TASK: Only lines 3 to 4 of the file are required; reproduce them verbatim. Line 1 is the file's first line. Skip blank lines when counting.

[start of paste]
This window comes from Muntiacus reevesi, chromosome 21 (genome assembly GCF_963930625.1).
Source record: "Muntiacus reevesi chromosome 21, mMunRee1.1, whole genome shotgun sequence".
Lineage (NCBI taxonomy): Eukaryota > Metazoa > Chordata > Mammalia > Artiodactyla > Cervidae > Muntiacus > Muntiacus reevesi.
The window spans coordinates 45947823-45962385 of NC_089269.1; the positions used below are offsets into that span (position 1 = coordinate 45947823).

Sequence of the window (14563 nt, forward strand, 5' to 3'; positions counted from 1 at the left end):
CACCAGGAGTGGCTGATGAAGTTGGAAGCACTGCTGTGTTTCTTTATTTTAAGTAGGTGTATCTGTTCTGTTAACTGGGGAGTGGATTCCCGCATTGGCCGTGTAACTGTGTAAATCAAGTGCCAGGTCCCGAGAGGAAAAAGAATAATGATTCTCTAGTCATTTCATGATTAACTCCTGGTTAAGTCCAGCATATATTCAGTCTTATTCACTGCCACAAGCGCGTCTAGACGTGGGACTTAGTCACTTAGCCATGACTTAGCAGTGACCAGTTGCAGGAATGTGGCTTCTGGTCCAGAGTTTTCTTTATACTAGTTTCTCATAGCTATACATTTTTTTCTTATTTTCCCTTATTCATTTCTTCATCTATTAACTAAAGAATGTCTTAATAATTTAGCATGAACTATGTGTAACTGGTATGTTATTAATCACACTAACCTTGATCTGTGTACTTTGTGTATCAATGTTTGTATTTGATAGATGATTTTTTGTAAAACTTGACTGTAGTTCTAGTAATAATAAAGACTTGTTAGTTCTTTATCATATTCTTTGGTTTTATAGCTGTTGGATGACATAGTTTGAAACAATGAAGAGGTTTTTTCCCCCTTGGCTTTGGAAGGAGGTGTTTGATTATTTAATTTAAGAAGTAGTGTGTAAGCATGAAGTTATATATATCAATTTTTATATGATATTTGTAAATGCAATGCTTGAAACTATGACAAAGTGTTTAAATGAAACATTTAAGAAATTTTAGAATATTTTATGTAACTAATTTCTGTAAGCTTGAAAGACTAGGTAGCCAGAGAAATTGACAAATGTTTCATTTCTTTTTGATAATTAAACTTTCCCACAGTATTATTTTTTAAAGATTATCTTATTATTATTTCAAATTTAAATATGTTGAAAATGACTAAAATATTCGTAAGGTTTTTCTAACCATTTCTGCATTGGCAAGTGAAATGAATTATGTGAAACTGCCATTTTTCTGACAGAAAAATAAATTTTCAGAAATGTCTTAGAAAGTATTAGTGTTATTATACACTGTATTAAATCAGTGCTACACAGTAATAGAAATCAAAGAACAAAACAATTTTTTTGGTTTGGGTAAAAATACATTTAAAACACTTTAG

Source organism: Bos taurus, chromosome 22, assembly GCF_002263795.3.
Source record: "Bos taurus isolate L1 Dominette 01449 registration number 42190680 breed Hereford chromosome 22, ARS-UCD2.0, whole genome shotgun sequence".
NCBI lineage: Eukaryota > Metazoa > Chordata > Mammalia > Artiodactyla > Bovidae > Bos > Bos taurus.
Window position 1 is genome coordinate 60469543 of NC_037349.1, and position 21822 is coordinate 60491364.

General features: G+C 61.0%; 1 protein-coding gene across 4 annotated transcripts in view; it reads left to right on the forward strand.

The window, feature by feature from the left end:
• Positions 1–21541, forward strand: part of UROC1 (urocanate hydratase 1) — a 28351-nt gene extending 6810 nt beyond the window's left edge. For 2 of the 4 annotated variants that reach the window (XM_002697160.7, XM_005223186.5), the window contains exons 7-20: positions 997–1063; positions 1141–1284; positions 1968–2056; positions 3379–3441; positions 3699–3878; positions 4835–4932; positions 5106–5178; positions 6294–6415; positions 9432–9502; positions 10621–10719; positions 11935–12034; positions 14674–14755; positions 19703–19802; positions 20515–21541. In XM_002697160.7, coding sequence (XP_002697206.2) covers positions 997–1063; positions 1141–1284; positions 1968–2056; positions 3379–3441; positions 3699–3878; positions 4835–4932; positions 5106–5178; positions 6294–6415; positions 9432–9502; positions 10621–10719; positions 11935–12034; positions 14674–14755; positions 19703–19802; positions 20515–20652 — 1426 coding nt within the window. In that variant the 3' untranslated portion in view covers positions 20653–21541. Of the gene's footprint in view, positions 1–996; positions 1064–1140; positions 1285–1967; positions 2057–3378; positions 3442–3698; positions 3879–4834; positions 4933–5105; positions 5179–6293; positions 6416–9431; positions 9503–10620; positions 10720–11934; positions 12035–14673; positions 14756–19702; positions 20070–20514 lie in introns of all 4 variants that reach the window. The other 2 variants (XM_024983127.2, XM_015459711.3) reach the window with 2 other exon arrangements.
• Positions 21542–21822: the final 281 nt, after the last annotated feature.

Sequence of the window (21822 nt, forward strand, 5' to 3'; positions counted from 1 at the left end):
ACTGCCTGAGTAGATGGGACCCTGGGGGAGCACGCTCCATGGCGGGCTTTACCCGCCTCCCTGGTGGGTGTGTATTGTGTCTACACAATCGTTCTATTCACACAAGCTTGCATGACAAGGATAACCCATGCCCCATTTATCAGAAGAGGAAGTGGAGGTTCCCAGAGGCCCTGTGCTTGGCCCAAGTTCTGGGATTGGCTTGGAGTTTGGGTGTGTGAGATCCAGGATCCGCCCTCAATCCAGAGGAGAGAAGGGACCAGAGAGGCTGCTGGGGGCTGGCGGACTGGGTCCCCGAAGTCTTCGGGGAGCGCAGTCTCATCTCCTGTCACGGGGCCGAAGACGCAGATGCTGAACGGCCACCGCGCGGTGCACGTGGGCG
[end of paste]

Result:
Lineage (NCBI taxonomy): Eukaryota > Metazoa > Chordata > Mammalia > Artiodactyla > Cervidae > Muntiacus > Muntiacus reevesi.
The window spans coordinates 45947823-45962385 of NC_089269.1; the positions used below are offsets into that span (position 1 = coordinate 45947823).